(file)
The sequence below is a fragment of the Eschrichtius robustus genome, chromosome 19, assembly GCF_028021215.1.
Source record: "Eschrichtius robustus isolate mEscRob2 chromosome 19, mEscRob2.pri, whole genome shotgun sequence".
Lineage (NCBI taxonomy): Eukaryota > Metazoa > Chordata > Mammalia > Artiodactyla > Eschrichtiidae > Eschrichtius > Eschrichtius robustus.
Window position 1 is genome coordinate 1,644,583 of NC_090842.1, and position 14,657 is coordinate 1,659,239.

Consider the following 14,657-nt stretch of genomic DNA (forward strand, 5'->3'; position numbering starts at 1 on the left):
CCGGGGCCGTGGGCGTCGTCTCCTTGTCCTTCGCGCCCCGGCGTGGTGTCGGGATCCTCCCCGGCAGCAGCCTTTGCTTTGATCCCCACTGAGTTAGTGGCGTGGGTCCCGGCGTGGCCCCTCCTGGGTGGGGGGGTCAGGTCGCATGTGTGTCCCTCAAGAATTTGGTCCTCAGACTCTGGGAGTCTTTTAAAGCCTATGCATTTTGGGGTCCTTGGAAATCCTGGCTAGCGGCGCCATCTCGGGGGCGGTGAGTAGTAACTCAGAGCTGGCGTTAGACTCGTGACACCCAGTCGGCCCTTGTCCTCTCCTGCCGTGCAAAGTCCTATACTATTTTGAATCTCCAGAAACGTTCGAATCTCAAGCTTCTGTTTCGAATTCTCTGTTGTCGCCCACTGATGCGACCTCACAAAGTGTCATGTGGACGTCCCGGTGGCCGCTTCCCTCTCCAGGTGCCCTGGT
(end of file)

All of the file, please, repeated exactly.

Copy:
The sequence below is a fragment of the Eschrichtius robustus genome, chromosome 19, assembly GCF_028021215.1.
Source record: "Eschrichtius robustus isolate mEscRob2 chromosome 19, mEscRob2.pri, whole genome shotgun sequence".
Lineage (NCBI taxonomy): Eukaryota > Metazoa > Chordata > Mammalia > Artiodactyla > Eschrichtiidae > Eschrichtius > Eschrichtius robustus.
Window position 1 is genome coordinate 1,644,583 of NC_090842.1, and position 14,657 is coordinate 1,659,239.

Consider the following 14,657-nt stretch of genomic DNA (forward strand, 5'->3'; position numbering starts at 1 on the left):
CCGGGGCCGTGGGCGTCGTCTCCTTGTCCTTCGCGCCCCGGCGTGGTGTCGGGATCCTCCCCGGCAGCAGCCTTTGCTTTGATCCCCACTGAGTTAGTGGCGTGGGTCCCGGCGTGGCCCCTCCTGGGTGGGGGGGTCAGGTCGCATGTGTGTCCCTCAAGAATTTGGTCCTCAGACTCTGGGAGTCTTTTAAAGCCTATGCATTTTGGGGTCCTTGGAAATCCTGGCTAGCGGCGCCATCTCGGGGGCGGTGAGTAGTAACTCAGAGCTGGCGTTAGACTCGTGACACCCAGTCGGCCCTTGTCCTCTCCTGCCGTGCAAAGTCCTATACTATTTTGAATCTCCAGAAACGTTCGAATCTCAAGCTTCTGTTTCGAATTCTCTGTTGTCGCCCACTGATGCGACCTCACAAAGTGTCATGTGGACGTCCCGGTGGCCGCTTCCCTCTCCAGGTGCCCTGGT